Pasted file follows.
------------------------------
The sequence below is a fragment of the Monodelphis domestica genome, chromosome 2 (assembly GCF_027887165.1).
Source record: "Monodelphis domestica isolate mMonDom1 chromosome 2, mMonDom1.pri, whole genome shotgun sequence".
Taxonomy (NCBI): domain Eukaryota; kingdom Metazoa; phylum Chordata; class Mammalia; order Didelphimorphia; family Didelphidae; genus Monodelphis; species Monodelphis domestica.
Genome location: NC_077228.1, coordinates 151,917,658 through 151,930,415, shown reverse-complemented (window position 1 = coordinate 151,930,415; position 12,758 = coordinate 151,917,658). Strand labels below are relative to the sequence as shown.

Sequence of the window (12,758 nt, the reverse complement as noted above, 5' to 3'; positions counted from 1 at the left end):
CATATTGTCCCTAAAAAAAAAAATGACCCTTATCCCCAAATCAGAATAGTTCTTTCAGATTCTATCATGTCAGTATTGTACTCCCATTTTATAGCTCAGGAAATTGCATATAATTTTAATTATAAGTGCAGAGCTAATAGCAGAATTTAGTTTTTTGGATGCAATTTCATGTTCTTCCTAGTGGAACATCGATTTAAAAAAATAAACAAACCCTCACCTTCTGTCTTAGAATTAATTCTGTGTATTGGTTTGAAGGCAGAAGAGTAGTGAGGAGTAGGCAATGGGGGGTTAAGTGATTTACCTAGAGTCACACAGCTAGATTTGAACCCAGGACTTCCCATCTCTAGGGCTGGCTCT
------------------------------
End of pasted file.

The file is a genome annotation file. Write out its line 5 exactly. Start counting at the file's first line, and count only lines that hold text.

Sequence of the window (12,758 nt, the reverse complement as noted above, 5' to 3'; positions counted from 1 at the left end):